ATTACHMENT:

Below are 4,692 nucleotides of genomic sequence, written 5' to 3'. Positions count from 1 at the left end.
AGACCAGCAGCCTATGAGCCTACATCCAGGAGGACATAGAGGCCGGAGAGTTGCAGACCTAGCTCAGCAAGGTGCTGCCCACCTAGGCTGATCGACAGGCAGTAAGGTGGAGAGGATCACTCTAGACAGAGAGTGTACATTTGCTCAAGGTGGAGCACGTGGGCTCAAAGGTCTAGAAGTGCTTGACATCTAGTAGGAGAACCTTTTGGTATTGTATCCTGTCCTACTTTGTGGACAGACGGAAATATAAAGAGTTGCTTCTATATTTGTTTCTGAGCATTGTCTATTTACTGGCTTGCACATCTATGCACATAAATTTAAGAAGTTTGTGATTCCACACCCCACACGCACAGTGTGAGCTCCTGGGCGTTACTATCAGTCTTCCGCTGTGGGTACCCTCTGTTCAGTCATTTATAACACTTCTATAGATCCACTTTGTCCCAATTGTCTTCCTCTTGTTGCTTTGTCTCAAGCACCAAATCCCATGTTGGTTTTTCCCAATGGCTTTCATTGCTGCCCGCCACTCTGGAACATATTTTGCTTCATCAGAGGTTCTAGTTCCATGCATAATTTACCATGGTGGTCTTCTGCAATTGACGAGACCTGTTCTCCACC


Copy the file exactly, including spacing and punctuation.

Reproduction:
Below are 4,692 nucleotides of genomic sequence, written 5' to 3'. Positions count from 1 at the left end.
AGACCAGCAGCCTATGAGCCTACATCCAGGAGGACATAGAGGCCGGAGAGTTGCAGACCTAGCTCAGCAAGGTGCTGCCCACCTAGGCTGATCGACAGGCAGTAAGGTGGAGAGGATCACTCTAGACAGAGAGTGTACATTTGCTCAAGGTGGAGCACGTGGGCTCAAAGGTCTAGAAGTGCTTGACATCTAGTAGGAGAACCTTTTGGTATTGTATCCTGTCCTACTTTGTGGACAGACGGAAATATAAAGAGTTGCTTCTATATTTGTTTCTGAGCATTGTCTATTTACTGGCTTGCACATCTATGCACATAAATTTAAGAAGTTTGTGATTCCACACCCCACACGCACAGTGTGAGCTCCTGGGCGTTACTATCAGTCTTCCGCTGTGGGTACCCTCTGTTCAGTCATTTATAACACTTCTATAGATCCACTTTGTCCCAATTGTCTTCCTCTTGTTGCTTTGTCTCAAGCACCAAATCCCATGTTGGTTTTTCCCAATGGCTTTCATTGCTGCCCGCCACTCTGGAACATATTTTGCTTCATCAGAGGTTCTAGTTCCATGCATAATTTACCATGGTGGTCTTCTGCAATTGACGAGACCTGTTCTCCACC